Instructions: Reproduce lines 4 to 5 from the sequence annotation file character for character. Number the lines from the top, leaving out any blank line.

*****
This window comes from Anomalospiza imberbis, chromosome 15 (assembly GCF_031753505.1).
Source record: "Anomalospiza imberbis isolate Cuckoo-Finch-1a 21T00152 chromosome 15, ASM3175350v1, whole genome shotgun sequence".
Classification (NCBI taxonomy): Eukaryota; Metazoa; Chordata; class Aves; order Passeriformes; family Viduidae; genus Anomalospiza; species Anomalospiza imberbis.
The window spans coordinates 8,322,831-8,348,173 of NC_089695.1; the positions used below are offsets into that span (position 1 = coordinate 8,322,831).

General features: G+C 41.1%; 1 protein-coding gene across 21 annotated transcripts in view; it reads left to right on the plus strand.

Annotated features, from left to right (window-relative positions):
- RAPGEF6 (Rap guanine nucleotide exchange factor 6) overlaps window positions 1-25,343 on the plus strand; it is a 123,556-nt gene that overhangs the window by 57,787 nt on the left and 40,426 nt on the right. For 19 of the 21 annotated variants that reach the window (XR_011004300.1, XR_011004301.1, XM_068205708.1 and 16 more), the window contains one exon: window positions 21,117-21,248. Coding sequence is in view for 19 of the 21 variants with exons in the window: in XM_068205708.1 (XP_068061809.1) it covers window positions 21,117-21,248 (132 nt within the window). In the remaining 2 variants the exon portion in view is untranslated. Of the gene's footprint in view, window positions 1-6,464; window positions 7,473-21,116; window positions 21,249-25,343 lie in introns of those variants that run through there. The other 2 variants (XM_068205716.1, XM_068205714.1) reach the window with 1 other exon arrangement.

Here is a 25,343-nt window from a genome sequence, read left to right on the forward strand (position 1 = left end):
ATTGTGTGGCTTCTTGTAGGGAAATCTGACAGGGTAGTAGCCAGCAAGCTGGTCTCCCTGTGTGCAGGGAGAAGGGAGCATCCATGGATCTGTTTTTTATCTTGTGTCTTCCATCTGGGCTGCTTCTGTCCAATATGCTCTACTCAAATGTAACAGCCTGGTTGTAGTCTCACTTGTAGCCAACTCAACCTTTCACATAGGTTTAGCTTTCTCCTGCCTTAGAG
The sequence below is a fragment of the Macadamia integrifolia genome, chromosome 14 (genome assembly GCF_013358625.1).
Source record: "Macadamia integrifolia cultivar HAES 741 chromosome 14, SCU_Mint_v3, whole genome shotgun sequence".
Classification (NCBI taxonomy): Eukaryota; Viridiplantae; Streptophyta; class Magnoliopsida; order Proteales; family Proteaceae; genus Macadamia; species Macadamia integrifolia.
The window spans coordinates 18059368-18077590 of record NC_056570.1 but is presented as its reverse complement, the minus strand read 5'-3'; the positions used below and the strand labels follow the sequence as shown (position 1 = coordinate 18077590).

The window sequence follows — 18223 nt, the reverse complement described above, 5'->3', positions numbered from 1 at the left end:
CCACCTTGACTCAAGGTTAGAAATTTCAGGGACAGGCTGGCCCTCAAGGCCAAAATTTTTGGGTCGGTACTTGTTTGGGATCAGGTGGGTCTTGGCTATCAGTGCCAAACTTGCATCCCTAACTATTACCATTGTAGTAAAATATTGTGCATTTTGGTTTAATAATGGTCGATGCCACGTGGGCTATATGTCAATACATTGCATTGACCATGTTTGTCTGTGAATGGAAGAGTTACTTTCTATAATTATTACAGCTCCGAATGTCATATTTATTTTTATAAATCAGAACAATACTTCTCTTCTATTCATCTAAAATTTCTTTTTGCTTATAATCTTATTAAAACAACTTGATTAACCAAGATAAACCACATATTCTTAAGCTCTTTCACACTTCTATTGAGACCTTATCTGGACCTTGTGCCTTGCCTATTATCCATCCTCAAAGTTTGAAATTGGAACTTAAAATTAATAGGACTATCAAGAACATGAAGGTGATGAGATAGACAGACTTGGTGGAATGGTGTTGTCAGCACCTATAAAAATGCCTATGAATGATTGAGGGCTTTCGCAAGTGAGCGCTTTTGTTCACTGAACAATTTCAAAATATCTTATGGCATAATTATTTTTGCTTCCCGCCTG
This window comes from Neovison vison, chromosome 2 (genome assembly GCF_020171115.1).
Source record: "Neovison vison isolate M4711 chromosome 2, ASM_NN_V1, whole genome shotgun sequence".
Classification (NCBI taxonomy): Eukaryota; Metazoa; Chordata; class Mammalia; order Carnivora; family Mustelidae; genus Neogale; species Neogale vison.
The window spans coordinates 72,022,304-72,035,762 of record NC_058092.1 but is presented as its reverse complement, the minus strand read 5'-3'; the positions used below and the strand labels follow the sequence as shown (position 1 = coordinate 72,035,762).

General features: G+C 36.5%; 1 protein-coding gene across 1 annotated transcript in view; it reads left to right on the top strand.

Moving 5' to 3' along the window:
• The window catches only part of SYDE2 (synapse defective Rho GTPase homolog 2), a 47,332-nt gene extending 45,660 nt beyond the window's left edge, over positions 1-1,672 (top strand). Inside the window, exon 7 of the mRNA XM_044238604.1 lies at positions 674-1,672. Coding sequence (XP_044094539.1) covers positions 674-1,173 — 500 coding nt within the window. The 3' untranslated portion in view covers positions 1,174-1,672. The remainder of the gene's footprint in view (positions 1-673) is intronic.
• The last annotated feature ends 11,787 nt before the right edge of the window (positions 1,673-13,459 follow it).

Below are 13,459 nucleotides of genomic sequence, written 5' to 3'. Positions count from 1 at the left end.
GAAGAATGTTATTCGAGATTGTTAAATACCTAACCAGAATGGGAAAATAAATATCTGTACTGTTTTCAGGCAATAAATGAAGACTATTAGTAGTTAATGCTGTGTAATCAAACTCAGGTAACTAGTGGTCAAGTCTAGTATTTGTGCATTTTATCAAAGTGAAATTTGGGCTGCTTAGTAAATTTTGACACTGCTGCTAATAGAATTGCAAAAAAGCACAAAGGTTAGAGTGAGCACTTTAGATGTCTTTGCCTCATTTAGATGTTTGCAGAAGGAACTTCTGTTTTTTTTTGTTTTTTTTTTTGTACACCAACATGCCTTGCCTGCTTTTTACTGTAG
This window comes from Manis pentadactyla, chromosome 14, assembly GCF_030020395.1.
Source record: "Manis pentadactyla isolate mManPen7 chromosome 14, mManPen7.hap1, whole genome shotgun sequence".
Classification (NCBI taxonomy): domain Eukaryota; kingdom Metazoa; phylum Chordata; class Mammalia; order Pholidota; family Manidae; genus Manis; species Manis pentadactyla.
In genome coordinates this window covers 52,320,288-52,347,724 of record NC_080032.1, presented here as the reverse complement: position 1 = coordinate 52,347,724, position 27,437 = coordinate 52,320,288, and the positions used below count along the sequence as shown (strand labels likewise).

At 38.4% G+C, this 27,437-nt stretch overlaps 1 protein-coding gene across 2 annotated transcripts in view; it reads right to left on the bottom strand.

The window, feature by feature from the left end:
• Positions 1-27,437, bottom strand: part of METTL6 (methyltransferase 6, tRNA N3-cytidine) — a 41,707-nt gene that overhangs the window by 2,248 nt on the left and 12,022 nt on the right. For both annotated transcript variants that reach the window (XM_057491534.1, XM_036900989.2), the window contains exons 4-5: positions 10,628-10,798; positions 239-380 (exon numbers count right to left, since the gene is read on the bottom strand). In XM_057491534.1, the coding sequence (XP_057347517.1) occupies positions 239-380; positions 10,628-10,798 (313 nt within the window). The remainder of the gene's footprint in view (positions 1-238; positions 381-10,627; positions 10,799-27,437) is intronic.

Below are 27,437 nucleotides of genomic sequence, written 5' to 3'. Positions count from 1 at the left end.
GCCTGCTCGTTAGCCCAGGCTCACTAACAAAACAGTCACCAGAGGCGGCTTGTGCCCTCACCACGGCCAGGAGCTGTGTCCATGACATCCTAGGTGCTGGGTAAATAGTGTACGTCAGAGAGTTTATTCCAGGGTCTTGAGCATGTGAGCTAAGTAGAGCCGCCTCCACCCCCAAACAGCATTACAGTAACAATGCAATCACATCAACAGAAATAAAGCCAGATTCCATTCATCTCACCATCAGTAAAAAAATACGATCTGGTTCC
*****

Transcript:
The window spans coordinates 8,322,831-8,348,173 of NC_089695.1; the positions used below are offsets into that span (position 1 = coordinate 8,322,831).

General features: G+C 41.1%; 1 protein-coding gene across 21 annotated transcripts in view; it reads left to right on the plus strand.